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The name game

Although now described as yesterday’s mistake, the announcement by Tomorrow that it will not allow a move to self-invested personal pensions could force a renaming in order to reflect its stance on this option, which was used to enable the sale of the original product. So how about Tomorrow Never Comes?

It’s clear that the firms taking over closed funds never even gave a second thought to treating customers fairly.

The FSA do not share their reduced communications approach.

In my own firm we were once able to request various projections but when the provider is owned by a closed fund company this is almost impossible. From the planner’s point of view it makes servicing these plans more expensive than their “current cousins”. As I once said in a speech at a pensions’ conference: “The more difficult it is to obtain the permutations in projections and/or asset allocation/performance, the easier it is to justify moving those assets to an alternative vehicle.”

It’s all very well for the regulator to make sweeping generalisations about using self-invested personal pensions v using stakeholder, but in most cases the move to Sipps enables the client to have the much-needed single view of projections and of asset allocation/performance.

What creates the issue for the regulator with Sipps is the lack of transparency in charges and that is where the concern really lies, coupled with the worry that Sipps are the financial equivalent of designer handbags. When I studied economics many years ago such items were referred to as “articles of ostentation”.

The latest term I spotted was “investments of passion”, that is, something you did not need, but still went out and purchased because of what it said about you. But I digress. The ability to obtain information easily has got steadily worse and we now escalate routine enquiries to formal complaints far too often.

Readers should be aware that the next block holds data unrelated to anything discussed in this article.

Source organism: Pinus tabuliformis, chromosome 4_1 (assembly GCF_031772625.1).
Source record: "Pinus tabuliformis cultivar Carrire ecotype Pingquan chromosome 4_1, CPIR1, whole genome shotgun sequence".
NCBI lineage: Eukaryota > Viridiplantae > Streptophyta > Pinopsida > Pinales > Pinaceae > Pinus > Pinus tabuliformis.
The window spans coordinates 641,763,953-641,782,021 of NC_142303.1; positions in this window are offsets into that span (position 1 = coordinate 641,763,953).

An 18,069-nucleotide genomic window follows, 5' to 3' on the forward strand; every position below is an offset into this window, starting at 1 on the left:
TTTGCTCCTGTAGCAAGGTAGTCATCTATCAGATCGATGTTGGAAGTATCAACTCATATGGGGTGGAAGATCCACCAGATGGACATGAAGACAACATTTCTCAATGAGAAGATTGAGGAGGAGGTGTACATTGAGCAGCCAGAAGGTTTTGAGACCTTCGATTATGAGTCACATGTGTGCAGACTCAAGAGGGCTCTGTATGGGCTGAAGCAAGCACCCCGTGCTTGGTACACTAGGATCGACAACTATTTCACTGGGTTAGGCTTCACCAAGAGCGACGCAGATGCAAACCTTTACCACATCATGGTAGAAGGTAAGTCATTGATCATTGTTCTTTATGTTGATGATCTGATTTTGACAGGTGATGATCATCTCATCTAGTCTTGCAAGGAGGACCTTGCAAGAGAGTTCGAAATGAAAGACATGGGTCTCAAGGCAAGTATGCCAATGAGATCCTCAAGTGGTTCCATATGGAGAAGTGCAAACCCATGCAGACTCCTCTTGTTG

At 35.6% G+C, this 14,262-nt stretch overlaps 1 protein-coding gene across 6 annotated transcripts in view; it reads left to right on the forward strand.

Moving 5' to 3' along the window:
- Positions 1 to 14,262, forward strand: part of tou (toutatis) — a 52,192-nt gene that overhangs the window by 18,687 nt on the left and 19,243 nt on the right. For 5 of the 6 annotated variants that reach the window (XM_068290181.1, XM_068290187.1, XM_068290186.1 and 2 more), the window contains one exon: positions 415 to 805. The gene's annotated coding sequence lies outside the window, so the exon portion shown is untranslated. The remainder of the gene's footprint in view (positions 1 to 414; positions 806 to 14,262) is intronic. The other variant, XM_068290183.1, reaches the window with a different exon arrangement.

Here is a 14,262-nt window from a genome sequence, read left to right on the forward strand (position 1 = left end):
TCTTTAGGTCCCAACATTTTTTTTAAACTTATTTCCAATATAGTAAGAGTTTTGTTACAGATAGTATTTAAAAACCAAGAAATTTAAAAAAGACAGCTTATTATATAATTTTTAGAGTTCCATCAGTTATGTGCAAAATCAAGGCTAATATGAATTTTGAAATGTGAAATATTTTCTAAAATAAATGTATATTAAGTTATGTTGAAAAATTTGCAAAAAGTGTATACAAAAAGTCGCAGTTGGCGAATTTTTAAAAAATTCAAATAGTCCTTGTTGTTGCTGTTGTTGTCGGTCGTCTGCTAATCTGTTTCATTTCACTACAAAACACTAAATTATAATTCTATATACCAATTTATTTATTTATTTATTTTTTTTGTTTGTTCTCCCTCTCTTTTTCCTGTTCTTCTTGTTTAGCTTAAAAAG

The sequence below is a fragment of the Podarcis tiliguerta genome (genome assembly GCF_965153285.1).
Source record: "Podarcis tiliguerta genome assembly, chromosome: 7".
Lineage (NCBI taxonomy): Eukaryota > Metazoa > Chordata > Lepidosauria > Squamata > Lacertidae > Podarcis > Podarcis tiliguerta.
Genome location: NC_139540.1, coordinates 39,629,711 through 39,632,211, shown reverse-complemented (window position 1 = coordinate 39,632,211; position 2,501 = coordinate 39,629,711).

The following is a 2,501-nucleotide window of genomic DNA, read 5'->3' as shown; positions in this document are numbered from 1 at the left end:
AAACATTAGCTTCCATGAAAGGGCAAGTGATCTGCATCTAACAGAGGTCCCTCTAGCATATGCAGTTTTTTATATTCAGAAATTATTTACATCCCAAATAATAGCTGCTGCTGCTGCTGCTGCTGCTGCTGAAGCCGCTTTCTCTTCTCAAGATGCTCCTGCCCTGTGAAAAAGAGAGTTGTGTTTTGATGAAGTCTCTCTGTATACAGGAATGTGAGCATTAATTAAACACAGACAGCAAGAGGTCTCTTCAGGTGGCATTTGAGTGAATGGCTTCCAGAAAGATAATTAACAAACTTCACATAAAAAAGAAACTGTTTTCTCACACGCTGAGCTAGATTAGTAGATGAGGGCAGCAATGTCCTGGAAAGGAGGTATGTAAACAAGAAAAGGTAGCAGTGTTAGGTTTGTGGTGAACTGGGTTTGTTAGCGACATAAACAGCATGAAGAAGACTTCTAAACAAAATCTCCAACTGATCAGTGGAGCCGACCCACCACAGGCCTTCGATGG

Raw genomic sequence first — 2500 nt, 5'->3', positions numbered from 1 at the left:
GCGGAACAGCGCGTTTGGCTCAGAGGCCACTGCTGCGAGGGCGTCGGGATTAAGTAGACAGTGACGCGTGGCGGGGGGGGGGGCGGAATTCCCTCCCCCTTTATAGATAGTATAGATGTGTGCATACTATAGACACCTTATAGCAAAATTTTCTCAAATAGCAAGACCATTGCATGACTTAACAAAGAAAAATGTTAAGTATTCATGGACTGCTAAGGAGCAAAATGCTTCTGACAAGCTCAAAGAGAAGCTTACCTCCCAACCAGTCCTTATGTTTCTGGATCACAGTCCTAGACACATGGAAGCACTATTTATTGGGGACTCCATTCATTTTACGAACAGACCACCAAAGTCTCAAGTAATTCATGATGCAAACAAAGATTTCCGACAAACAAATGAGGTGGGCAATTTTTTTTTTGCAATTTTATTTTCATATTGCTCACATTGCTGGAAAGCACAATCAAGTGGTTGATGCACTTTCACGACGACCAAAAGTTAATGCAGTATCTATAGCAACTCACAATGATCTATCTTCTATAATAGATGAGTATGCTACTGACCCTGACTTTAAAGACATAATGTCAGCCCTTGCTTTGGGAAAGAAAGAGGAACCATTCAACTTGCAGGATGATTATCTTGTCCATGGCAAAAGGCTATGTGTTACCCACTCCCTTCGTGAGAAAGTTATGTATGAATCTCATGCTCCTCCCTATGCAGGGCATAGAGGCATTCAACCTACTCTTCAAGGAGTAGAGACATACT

The regulator needs to start keeping statistics on the response times for information enquiries. After all, disclosure does not cease at plan issue. This league table should be published and open to challenge by the IFA community.

It should be possible to obtain all information in under 30 days. I may exclude difficult calculations but asset allocation/performance should not take months to produce.

To advise clients on an ongoing basis, we need continual support from the insurers. It’s great to provide electronic valuations but if it cannot support detailed audit trails, then I have to question its real impact on moving the review process forward.

I would contend that effective review processes are the way to build a business of value but we need providers on the same page and that includes the Zombie companies.

They must not be allowed to operate a skeleton service and, if that fouls up their business model, then too bad. Treating customers fairly is not just for inception. It’s for the life of the contract and valid requests must be honoured.

When providers consider if a change of name is necessary, can I ask them not to bother? Let’s have a change in attitude instead. If we can raise the use of a professional financial planner to an “investment of passion”, then we will truly have arrived.

We have to generate that excitement, which means ensuring that our most effective human advertising boards – our satisfied clients – carry the message of the effect of financial planning far and wide. Let’s start the campaign as soon as possible.

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